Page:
was called concorde. in 1929 than the church recognized the fascist regime and they were given significant control over education. there is a connection but in a way that was more using the organized church as a political ally. what we are getting today among illiberal nationalist leaders is a great deal more aware religion and populism merge as a key bit of support. you get that, for example, in poland where the nationalist and liberal party in power, his
one is trump was very clearly saying to them during his campaign and has come through sense that he was going to attend to their most compelling issues. the most compelling, there are two most compelling issues. one is yea marriage, getting rid of it. in the second most important is antiabortion. trump did this extraordinary thing during the campaign which is he published a list of people he was going to put on the supreme court. they were all selected by the federal society ran plainly -- the aim was to bring down roe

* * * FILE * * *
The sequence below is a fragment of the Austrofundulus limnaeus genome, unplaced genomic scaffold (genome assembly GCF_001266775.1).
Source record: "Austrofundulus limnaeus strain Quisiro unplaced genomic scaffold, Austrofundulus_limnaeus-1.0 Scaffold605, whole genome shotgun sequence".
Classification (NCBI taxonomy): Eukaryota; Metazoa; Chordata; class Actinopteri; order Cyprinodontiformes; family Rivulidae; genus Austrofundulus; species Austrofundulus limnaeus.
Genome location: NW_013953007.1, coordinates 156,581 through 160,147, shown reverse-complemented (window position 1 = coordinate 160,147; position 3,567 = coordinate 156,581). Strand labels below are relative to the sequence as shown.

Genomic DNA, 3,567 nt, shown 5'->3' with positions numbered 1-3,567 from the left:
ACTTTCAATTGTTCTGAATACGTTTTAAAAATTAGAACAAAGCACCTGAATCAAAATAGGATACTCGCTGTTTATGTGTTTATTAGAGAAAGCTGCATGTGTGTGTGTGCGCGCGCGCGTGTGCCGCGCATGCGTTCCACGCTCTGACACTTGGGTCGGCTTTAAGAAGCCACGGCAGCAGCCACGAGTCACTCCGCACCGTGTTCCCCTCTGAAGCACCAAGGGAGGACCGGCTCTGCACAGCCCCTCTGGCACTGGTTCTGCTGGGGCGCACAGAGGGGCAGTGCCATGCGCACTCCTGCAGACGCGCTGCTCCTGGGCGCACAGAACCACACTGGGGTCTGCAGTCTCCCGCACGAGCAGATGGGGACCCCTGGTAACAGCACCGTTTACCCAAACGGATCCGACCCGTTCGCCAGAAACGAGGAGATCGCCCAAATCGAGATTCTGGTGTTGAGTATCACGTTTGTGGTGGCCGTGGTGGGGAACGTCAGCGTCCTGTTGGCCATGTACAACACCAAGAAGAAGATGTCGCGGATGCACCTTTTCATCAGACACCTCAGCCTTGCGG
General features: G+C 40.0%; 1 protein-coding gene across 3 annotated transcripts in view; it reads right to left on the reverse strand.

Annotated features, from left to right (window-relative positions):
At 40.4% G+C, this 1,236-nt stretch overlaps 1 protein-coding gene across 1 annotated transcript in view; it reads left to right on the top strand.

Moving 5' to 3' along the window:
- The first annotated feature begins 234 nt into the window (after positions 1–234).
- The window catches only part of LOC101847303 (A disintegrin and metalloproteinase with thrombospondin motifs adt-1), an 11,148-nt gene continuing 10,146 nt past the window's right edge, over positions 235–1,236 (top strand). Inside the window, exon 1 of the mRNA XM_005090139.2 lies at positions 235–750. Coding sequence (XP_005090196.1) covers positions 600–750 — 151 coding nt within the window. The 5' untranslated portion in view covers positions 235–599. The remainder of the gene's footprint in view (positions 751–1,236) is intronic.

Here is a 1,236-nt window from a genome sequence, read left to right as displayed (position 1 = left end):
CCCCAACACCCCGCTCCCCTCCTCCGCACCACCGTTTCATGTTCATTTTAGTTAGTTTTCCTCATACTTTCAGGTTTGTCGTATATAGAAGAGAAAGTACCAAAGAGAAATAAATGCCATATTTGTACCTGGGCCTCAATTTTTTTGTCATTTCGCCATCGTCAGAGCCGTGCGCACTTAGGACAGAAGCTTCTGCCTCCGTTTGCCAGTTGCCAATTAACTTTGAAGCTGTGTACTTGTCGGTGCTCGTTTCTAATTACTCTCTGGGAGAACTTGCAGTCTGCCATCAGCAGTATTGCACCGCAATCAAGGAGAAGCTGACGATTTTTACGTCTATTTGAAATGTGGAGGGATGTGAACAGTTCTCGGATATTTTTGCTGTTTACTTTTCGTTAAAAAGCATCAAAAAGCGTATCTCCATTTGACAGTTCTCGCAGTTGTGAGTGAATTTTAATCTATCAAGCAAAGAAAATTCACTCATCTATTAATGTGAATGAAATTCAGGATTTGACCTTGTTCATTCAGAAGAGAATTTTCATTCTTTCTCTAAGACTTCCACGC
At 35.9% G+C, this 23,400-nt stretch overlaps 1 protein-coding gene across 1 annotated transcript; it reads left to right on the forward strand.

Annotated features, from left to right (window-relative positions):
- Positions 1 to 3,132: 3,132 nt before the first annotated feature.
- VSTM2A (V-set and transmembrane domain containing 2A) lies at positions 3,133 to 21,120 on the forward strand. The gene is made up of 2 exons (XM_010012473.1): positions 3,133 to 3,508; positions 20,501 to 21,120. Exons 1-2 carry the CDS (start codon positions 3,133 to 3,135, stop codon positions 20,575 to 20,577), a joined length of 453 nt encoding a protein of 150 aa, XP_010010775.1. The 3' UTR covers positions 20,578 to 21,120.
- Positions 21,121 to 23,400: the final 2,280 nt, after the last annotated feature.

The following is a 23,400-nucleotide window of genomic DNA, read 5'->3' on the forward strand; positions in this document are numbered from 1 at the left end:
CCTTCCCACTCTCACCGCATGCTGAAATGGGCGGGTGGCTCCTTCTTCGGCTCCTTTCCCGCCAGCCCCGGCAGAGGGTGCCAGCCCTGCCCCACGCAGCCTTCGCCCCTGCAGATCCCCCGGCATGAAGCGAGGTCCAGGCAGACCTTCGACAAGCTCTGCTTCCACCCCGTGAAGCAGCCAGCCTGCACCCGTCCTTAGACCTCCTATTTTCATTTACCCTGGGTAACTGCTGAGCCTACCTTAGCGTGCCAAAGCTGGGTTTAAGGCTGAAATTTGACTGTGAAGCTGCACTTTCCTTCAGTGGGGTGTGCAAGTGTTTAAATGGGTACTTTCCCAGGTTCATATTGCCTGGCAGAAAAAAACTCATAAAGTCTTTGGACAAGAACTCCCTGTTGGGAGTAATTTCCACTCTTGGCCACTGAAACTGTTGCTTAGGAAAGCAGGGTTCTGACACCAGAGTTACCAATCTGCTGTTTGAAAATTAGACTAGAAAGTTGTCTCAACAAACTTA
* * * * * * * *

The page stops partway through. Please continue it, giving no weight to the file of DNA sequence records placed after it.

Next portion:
v wade. okay. so you had the judges. so you have this political side of things and then how do you square that with this plainly, morally one thing human being. and that has been a particular interest. on the way it has happened they read trump back into the bible to king david and king cyrus. king david king david said he's good to be the king but not a pastor in cheek here.
and that seems to have taken up, king cyrus is even more popular on the evangelical side, he was the king who let the jews out of babylonian cac entering captivity as he was king of the persians. brought about the jews being freed and from that point of view, what trump represents is god's deliverance of someone who is not of us. but can deliver us. >> so it's, it seems as though it's almost as if it was inevitable or necessary in order to maintain, or come to
terms with this extraordinary bit, that the bible turns out to be the answer. we went okay. let me now having more or less tried to cover the territory, the range of who's part of the far right or connected to the far right in these times. you studied italian fascism in particular including german with the greatest length and depth. how close, as you see what's going on here in america now, do you think we are to the german or italian experience. or how far from it are we? are we edging closer and closer or are we still a long ways awa away? >> guest: a couple of things.